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The President and the 'Religious Right'

July 31, 1994

The standings of presidents in the polls cannot be thought reliably to make or break their political futures. Still, there was plenty of room for concern at the White House and among Democrats in last week's Times' poll that found President Clinton's job-approval rating standing at an anemic 45%.

Clinton seems to have thrived in the past on adversity, and it would be premature to draw too many conclusions beyond the immediate prognosis that his party will have its work cut out in this year's congressional elections. Nevertheless, the public seems unhappy with the leadership it is getting from Washington, and it finds a disturbing lack of direction in shoring up the nation's social fabric.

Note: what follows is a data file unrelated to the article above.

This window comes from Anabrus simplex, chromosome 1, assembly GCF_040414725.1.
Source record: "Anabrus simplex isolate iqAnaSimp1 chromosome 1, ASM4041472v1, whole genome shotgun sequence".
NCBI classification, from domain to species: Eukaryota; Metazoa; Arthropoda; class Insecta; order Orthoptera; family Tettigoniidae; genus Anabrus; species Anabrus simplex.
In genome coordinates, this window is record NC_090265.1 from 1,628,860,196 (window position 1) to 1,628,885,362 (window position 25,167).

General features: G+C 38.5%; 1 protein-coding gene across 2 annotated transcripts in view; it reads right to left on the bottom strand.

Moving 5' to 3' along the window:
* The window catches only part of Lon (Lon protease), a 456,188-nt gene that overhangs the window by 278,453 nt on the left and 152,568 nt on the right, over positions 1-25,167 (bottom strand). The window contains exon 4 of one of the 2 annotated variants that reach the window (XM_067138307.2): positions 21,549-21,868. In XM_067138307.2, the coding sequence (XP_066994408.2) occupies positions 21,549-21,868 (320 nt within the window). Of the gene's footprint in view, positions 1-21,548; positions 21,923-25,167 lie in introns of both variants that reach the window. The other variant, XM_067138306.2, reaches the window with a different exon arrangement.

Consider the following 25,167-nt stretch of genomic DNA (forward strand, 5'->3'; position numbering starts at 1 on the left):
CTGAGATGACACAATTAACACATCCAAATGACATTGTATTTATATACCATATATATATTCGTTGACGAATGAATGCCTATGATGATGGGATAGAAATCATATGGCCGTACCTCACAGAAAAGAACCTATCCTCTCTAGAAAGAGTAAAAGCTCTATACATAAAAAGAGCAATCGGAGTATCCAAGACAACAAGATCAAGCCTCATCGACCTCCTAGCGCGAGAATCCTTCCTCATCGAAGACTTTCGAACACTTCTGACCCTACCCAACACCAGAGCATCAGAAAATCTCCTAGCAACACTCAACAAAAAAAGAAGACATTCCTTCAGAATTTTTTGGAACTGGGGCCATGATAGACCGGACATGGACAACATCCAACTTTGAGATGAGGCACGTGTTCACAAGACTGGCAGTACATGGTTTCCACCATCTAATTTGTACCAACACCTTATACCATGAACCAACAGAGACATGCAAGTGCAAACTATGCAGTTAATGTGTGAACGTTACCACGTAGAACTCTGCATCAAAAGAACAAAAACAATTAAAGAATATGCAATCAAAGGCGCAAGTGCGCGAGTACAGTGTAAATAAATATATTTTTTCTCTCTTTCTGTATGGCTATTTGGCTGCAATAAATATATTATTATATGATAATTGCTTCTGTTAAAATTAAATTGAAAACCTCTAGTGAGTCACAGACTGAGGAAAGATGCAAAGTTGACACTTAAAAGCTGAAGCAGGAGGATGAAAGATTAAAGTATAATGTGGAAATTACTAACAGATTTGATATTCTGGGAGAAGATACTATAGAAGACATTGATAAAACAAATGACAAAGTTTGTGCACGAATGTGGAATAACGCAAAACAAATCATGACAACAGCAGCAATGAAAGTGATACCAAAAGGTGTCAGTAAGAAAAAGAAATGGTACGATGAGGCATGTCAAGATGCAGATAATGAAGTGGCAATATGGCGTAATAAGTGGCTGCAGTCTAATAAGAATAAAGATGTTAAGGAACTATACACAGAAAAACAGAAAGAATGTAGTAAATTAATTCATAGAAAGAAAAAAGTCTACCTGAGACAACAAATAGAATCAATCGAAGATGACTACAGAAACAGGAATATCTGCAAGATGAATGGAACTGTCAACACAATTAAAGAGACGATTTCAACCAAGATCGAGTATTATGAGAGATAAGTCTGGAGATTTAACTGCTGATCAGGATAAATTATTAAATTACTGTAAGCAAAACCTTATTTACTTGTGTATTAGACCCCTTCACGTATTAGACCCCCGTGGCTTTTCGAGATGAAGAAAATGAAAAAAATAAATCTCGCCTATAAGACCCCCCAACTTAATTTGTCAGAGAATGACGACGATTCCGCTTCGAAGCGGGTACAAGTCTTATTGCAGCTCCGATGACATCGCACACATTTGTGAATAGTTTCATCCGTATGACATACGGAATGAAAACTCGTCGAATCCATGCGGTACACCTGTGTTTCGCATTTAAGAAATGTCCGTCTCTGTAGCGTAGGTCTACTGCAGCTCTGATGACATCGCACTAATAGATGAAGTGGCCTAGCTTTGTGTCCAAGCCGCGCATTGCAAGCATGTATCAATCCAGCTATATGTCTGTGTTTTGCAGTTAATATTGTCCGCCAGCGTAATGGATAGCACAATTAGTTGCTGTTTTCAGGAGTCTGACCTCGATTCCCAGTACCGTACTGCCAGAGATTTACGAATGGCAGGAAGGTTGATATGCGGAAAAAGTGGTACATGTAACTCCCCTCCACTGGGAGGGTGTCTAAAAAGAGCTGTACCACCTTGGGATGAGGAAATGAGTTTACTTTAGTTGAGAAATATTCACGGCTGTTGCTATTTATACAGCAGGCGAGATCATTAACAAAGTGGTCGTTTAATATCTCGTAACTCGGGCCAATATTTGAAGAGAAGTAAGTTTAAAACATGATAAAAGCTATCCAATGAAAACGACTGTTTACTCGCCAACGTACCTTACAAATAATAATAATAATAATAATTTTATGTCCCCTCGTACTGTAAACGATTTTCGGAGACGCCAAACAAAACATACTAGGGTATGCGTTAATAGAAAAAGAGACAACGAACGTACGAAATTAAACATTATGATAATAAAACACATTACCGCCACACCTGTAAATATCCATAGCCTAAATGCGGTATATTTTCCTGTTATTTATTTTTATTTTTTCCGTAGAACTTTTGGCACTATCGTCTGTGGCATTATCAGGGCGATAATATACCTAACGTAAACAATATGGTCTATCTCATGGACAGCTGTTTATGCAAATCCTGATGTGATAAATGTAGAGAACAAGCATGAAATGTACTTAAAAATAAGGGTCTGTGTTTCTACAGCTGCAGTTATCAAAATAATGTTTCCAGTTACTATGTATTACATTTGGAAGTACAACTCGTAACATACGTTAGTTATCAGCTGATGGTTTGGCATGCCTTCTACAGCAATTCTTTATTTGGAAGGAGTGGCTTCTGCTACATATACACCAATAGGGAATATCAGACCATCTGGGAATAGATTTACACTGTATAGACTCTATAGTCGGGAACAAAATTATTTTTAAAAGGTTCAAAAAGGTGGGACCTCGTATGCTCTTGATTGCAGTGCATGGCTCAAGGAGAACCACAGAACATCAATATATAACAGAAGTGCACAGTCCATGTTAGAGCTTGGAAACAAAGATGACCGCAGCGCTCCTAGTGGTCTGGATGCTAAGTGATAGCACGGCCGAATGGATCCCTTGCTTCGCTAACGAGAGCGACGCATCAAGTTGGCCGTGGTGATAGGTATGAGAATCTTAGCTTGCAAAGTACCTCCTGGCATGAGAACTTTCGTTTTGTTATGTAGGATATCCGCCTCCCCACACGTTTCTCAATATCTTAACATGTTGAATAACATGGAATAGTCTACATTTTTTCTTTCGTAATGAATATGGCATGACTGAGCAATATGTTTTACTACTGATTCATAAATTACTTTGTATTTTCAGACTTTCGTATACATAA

Whether anybody other than Clinton could do a better job of filling that demanding role as President is a very open question. The Republicans, who stand to benefit from unhappiness with the President, have their own troubles with the religious right. But Christian conservatives have what others seem unable to supply at the moment, namely a clear and understandable agenda--even if it is narrowly based and at times openly antagonistic.

The larger public is troubled and restive--not agreeing with the religious right's agenda, of course, but at least concurring in one respect: There is a feeling that the "moral climate" needs bolstering. This is a sensitive time for this country, a time when those from any quarter with a strong point of view would appear to have an opening.

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